Given the start of MySuper this year, superannuation trustees have released numerous lifecycle funds to satisfy this new legislation. Whilst lifecycle funds have been popular among superannuation trustees, the investment and adviser community haven’t been so complimentary. Either way, lifecycle funds definitely have a place in the investment landscape and they provide an approach to investment that is cognisant of a very simple concept that is often overlooked by some superannuation trustees’ choice of default fund…asset weighted returns.

So for the purpose of my new readers I have reproduced some analysis previously posted in this blog …the slightly more flawed analysis and similar article can be found here otherwise please read on…

…After thinking about asset-weighted returns and how to apply this thinking throughout the working life of a superannuation member, I did the following little exercise. I know this has probably been done to death by the lifecycle investment gurus out there but I thought I’d see for myself what I would come up with…its not perfect but more than adequate.

We start with an 18 year old with no superannuation, earning $20,000pa. Obviously 9% must be contributed to super under Australian law (back in 2011), and we also assume his/her income would grow at 4%pa which is roughly in line with average growth rates in AWOTE (Average Weekly Ordinary Times Earnings…I think). Another assumption is that the superannuation investment would grow at an annual rate of 7%pa after tax, which is obviously well above the risk free rate but over a working life of more than 40 years I’d like to think is achievable for a ‘balanced’ investment across multiple asset classes.

A summary of these simplistic results are in table 1 below…

**Table 1**

Source: Delta Research & Advisory

Now, obviously in the real world, one’s income and superannuation contributions will fluctuate, and of course investment returns will also fluctuate (don’t I know it!!). But, overall the outcomes from Table 1 don’t look too unreasonable.

Step 2 in this exercise is to consider ‘Value at Risk’ or VaR. Whilst VaR is a concept that has been blasted in recent years thanks to its mis-applicaton leading up to the GFC, its still not a bad way of looking at downside risk.

Using various risk and return assumptions, across generic portfolios ranging from 0% risky assets to 100% risky assets, we calculate VaR for each portfolio…the definition is that the portfolio has a 1 in 40 chance of returning lower than the VaR result. For example, we assume for a 70% risky asset portfolio it has a 1 in 40 chance of achieving a return worse than -10.5% in any one year and for a 30% risky portfolio a 1 in 40 chance of returning worse than -3.8%…you may think this is a little optimistic but sobeit, its probably not too far off.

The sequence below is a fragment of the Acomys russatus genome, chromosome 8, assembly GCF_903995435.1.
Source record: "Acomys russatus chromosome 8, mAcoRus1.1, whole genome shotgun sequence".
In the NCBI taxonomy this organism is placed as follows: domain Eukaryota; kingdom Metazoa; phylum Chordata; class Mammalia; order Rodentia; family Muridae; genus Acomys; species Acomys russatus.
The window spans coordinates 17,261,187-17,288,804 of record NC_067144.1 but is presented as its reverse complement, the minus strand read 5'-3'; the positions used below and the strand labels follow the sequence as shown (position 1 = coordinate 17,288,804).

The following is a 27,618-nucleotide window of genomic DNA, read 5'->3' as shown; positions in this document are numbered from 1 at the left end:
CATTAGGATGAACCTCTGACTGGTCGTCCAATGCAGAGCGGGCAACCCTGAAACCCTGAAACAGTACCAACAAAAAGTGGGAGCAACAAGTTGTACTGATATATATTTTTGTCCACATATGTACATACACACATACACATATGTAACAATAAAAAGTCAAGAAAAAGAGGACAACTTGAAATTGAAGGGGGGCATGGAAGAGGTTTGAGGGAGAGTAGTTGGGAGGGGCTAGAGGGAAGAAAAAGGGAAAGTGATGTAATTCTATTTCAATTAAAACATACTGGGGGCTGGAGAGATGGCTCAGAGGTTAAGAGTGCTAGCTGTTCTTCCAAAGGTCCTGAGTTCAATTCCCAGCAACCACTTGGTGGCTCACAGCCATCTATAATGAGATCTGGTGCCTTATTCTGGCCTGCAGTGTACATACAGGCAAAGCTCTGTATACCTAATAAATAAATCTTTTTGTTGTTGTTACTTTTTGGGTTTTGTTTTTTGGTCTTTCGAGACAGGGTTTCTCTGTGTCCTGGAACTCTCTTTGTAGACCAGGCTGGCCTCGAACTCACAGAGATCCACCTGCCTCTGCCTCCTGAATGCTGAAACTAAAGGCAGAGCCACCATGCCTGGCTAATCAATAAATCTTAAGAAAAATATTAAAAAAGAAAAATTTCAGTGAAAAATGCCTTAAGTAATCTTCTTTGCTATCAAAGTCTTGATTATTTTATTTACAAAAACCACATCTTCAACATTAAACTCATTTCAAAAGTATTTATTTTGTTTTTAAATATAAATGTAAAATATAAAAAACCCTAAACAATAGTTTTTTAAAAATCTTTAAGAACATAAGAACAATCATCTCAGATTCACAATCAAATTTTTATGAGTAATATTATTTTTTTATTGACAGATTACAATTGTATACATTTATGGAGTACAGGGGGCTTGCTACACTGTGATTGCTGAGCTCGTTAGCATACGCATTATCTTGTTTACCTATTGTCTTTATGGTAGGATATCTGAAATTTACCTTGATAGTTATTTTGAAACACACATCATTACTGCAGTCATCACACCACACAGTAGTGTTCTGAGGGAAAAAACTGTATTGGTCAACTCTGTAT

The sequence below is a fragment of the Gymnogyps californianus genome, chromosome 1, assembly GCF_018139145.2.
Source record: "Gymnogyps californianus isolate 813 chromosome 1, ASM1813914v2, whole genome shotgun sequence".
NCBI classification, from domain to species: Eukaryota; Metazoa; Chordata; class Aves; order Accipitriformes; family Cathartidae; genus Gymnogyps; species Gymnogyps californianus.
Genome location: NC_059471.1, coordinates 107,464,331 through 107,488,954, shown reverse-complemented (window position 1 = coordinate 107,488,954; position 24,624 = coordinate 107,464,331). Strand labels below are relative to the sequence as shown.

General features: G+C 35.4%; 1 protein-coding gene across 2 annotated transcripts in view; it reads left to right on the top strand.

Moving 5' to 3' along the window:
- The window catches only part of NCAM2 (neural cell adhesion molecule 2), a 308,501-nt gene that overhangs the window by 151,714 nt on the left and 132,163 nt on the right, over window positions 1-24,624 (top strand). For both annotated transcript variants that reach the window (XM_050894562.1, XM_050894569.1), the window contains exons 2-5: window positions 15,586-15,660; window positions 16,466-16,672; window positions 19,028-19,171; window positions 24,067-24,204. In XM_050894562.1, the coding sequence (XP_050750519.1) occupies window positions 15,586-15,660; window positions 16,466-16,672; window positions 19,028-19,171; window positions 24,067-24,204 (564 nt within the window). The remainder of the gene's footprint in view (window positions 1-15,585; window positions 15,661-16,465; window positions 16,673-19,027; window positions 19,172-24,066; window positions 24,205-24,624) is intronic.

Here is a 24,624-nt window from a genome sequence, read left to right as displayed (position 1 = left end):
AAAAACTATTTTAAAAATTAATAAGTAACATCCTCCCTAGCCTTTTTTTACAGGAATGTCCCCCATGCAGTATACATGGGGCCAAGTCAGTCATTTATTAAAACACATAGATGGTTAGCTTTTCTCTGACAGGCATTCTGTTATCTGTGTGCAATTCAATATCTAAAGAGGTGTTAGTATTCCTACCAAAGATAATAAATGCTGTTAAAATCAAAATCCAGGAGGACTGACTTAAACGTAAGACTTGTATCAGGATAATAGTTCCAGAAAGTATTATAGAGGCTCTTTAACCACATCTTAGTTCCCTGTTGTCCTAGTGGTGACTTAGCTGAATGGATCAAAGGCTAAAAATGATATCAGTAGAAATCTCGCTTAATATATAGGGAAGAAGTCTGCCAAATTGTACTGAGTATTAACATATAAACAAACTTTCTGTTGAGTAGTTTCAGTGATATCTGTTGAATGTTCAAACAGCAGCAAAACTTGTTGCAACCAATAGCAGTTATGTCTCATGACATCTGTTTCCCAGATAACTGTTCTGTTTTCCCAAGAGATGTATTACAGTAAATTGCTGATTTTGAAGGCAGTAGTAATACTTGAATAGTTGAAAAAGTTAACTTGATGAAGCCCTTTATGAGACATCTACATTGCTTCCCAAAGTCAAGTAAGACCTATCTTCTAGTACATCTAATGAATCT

Using this information and using the outcomes from Table 1 for each year from age 18 to 65, **we do not wish to have more than $30,000 at risk** (that is a 1 in 40 chance of losing more than $30,000 of superannuation). This is an arbitrary amount that could be anything but for the purposes of this exercise I have randomly chosen $30,000.

Now for the quant geeks reading this I know there should be some optimisation techniques with regards to the inputs but in keeping things simple we use the balance figures from Table 1. Using the calculated VaR results for each portfolio, Chart 1 shows what the maximum exposure to risky assets needs to be throughout my example’s working life.

**Chart 1**

Source: Delta Research & Advisory

As can be seen, this chart has a very similar glide path that many of the lifecycle funds have. Maximum exposure to risky assets does not start to decline until around age 50 and at age 65 the maximum exposure to risky assets is around 30%.

These outcomes can easily be adjusted on an individual basis depending on risk/return expectations, super contributions, as well as how much super balance one wants to put at risk over time. But these results use my rough estimates.

Now we all experience asset weighted returns…i.e. it hurts more when we lose more money…so…bottom line…if we consider asset-weighted returns and minimising downside dollar specific risk as we move towards the latter part of one’s working life, when designing asset allocation for a superannuation member the evidence supports a lifecycle/glidepath approach to investing superannuation.

Despite this result, there is nothing necessarily wrong with the “balanced” fund as it may well have the best return per unit risk over long periods of time. However, it is an approach that only considers return per unit risk and ignores the size of the underlying balance. The Srategic Asset Allocaiton approach is largely based on a time-weighted approach to investing versus the asset-weighted approach that is the lifecycle or glidepath approach. Both are valid but they depend upon the desired investment objectives which are clearly different.

One final point about MySuper funds (which are funds designed for cohorts) that many overlook….they are almost guaranteed to be inappropriate for the individual investor who is highly likely to have completely different investment objectives…and this is particularly the case for the lifecycle fund just as it may be for the “balanced” fund.